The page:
- A disturbed state of Earth's atmosphere, which can manifest itself in temperature, humidity, pressure, wind velocity, cloud cover, lightning, and precipitation. Storms are organized disturbances that range in size from meters to a few kilometers (microscale, e.g., tornadoes), to a few to several hundred kilometers (mesoscale, e.g., mesoscale convective systems), to many hundreds of kilometers (synoptic, e.g., extratropical cyclones).Inclement and potentially destructive weather is often implied with a storm; threats can include heavy precipitation, flash flooding/river flooding, and high winds. From a local and special-interest viewpoint, a storm is a transient occurrence identified by its most destructive or spectacular aspect(s). In this manner we speak of rainstorms, windstorms, hailstorms, snowstorms, etc. Notable special cases are blizzards, icestorms, sandstorms, and duststorms.See thunderstorm, local storm, severe storm.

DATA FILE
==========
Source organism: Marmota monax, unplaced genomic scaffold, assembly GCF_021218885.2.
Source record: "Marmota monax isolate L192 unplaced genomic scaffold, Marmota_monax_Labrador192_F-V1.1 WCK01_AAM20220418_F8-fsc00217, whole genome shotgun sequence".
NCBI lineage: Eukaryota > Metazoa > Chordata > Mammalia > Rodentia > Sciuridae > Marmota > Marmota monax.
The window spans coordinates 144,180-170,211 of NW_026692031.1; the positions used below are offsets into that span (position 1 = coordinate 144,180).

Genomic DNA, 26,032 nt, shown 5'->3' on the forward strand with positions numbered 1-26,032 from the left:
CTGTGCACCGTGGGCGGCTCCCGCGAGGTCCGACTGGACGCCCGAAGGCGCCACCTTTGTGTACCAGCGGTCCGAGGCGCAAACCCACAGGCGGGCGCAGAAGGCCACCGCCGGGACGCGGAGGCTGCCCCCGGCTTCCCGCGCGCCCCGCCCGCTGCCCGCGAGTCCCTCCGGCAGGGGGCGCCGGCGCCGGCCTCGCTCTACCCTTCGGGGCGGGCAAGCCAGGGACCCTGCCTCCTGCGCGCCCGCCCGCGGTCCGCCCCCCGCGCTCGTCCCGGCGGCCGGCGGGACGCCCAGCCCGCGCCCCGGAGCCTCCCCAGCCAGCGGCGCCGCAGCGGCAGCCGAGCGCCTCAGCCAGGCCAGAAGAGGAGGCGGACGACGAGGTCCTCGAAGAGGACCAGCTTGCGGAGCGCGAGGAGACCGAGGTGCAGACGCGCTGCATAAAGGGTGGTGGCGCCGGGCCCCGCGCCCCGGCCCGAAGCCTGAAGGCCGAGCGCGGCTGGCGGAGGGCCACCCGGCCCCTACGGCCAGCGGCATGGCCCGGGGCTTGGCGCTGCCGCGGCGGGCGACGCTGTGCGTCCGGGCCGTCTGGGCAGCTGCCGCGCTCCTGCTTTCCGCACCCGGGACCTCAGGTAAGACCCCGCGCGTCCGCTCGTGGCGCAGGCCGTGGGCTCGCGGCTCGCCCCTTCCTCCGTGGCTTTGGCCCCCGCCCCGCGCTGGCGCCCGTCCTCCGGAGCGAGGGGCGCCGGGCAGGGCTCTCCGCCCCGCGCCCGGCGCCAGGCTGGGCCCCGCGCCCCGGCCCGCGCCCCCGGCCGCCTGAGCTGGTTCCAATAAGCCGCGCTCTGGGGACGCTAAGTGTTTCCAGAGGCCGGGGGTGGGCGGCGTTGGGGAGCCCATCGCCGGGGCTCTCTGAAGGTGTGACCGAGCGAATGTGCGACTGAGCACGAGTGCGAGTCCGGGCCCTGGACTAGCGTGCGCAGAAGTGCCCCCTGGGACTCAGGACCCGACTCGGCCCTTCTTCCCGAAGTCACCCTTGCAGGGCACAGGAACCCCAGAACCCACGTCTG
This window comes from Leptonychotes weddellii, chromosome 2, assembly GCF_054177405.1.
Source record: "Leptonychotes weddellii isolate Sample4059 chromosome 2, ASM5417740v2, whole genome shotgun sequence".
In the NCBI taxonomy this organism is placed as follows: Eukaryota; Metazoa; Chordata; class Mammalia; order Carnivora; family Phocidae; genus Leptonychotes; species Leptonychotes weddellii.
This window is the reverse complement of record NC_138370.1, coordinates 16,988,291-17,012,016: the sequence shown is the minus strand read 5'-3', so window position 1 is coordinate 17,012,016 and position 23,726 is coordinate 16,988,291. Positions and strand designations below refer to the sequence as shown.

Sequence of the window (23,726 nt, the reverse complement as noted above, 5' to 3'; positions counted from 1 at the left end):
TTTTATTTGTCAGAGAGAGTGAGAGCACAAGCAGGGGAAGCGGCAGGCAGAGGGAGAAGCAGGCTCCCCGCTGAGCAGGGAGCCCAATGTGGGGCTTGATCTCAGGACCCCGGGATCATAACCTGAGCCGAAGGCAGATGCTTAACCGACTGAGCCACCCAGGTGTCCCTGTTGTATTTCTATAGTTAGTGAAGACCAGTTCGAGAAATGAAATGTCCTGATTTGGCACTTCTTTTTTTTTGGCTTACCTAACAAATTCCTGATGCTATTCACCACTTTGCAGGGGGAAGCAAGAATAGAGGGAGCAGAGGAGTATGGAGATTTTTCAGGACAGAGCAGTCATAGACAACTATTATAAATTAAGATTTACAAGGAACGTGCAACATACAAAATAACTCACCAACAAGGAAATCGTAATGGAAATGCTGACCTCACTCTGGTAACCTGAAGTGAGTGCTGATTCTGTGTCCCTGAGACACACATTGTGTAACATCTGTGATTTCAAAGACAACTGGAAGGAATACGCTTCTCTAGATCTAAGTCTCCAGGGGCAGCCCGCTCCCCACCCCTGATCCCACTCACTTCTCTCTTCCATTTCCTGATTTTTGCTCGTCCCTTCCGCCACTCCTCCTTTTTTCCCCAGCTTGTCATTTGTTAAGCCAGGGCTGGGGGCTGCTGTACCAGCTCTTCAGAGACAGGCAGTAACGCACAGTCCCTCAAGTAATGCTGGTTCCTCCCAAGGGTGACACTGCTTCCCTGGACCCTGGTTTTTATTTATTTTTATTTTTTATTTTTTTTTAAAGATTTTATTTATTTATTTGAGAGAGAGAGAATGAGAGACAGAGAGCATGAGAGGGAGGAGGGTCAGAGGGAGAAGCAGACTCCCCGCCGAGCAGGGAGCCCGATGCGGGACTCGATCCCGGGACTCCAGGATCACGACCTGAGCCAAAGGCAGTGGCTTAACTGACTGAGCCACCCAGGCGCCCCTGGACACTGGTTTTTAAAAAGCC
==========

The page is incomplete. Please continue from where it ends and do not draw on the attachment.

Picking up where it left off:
- For a hydrology-specific application, see design storm.
- For a space weather–specific application application, see magnetic storm.
- (Also called storm wind, violent storm.) In the Beaufort wind scale, a wind with a speed from 56 to 63 knots (64 to 72 mph, ~29 to 32 m s−1) or Beaufort number 11 (force 11).
Term edited 1 March 2021.
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